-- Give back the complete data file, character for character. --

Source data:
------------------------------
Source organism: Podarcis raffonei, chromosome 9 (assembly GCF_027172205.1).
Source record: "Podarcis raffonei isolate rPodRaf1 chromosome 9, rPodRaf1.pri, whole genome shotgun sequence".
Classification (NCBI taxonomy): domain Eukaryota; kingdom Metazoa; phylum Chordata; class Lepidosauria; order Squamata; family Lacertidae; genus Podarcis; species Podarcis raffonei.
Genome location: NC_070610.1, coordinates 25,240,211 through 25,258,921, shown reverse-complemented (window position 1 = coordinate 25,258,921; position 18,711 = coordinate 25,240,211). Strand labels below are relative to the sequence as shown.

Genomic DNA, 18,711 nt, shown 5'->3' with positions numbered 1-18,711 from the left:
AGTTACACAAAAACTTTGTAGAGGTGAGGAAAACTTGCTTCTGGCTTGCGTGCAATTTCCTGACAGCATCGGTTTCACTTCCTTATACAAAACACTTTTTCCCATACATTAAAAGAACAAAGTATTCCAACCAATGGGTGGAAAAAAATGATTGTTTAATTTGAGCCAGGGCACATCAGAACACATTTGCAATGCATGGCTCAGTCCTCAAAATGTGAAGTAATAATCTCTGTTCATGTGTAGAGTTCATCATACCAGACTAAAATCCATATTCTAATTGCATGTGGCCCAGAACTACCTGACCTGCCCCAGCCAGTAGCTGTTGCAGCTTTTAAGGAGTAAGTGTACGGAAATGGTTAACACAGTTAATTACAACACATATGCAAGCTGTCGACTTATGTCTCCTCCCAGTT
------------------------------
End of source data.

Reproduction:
Source organism: Podarcis raffonei, chromosome 9 (assembly GCF_027172205.1).
Source record: "Podarcis raffonei isolate rPodRaf1 chromosome 9, rPodRaf1.pri, whole genome shotgun sequence".
Classification (NCBI taxonomy): domain Eukaryota; kingdom Metazoa; phylum Chordata; class Lepidosauria; order Squamata; family Lacertidae; genus Podarcis; species Podarcis raffonei.
Genome location: NC_070610.1, coordinates 25,240,211 through 25,258,921, shown reverse-complemented (window position 1 = coordinate 25,258,921; position 18,711 = coordinate 25,240,211). Strand labels below are relative to the sequence as shown.

Genomic DNA, 18,711 nt, shown 5'->3' with positions numbered 1-18,711 from the left:
AGTTACACAAAAACTTTGTAGAGGTGAGGAAAACTTGCTTCTGGCTTGCGTGCAATTTCCTGACAGCATCGGTTTCACTTCCTTATACAAAACACTTTTTCCCATACATTAAAAGAACAAAGTATTCCAACCAATGGGTGGAAAAAAATGATTGTTTAATTTGAGCCAGGGCACATCAGAACACATTTGCAATGCATGGCTCAGTCCTCAAAATGTGAAGTAATAATCTCTGTTCATGTGTAGAGTTCATCATACCAGACTAAAATCCATATTCTAATTGCATGTGGCCCAGAACTACCTGACCTGCCCCAGCCAGTAGCTGTTGCAGCTTTTAAGGAGTAAGTGTACGGAAATGGTTAACACAGTTAATTACAACACATATGCAAGCTGTCGACTTATGTCTCCTCCCAGTT